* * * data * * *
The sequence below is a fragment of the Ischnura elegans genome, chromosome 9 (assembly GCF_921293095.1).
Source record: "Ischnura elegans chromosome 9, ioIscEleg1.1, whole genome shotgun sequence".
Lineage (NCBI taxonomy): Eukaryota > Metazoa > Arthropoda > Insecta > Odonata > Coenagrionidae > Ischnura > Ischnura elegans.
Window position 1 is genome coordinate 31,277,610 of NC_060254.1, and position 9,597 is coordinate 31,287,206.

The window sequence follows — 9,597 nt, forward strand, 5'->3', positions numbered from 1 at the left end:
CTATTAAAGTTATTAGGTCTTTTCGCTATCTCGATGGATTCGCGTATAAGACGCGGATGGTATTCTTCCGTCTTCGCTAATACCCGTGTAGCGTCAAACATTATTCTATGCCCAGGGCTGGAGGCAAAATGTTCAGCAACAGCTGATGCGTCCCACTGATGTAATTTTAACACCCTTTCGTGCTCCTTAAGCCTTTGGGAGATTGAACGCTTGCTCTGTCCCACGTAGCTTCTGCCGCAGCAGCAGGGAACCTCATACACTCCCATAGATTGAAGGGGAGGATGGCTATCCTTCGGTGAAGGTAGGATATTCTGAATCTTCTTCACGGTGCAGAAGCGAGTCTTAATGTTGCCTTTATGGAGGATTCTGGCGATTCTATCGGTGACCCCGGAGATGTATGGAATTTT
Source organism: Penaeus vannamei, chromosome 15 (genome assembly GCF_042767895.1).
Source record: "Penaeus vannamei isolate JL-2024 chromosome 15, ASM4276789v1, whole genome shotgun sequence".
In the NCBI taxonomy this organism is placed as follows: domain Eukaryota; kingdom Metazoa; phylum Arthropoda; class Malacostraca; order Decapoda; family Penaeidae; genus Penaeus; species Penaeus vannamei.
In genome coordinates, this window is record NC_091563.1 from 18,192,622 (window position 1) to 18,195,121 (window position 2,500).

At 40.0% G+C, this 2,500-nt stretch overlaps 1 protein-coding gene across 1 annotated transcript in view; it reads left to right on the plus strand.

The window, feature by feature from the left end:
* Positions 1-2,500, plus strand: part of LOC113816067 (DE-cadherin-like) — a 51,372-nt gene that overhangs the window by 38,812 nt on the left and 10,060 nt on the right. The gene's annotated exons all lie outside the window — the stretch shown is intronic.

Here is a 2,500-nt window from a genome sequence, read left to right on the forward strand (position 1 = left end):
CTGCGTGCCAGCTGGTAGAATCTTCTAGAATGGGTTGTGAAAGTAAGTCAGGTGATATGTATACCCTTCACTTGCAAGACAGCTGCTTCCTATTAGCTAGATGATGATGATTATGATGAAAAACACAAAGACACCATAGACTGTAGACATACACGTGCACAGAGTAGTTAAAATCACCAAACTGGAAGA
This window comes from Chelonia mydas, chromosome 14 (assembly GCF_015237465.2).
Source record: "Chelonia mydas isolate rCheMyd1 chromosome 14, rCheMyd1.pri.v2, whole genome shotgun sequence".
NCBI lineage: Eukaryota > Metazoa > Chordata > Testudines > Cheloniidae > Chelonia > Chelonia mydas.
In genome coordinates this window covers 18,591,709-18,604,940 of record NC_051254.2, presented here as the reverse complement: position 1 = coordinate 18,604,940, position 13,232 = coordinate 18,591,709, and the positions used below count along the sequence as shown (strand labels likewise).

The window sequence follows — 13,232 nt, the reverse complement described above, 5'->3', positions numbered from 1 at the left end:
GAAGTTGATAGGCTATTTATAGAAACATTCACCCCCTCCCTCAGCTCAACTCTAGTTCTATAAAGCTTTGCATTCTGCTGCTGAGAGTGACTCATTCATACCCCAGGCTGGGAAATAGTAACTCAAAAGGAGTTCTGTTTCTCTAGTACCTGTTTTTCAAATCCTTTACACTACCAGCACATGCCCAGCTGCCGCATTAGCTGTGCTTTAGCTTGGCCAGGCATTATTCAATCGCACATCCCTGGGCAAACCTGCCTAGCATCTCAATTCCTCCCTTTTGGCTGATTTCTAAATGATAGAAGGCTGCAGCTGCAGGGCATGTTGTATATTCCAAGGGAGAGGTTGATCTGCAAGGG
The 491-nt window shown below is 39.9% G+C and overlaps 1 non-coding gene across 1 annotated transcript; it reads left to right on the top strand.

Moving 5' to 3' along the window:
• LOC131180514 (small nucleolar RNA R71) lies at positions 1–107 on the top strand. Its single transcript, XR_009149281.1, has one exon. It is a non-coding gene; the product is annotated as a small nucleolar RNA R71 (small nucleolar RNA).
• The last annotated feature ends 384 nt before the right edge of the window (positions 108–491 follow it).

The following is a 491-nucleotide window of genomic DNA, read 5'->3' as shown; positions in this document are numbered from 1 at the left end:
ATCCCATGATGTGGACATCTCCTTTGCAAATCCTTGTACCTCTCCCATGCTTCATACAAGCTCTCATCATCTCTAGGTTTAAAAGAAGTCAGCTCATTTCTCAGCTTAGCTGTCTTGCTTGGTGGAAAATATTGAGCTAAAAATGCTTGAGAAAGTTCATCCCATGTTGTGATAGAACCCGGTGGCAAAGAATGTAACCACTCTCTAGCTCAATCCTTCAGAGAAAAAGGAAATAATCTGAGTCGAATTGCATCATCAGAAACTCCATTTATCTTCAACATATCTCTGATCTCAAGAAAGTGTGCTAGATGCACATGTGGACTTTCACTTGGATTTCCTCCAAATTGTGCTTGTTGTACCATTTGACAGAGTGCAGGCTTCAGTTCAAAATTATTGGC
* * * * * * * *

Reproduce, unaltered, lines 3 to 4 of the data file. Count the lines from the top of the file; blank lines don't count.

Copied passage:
Lineage (NCBI taxonomy): Eukaryota > Metazoa > Arthropoda > Insecta > Odonata > Coenagrionidae > Ischnura > Ischnura elegans.
Window position 1 is genome coordinate 31,277,610 of NC_060254.1, and position 9,597 is coordinate 31,287,206.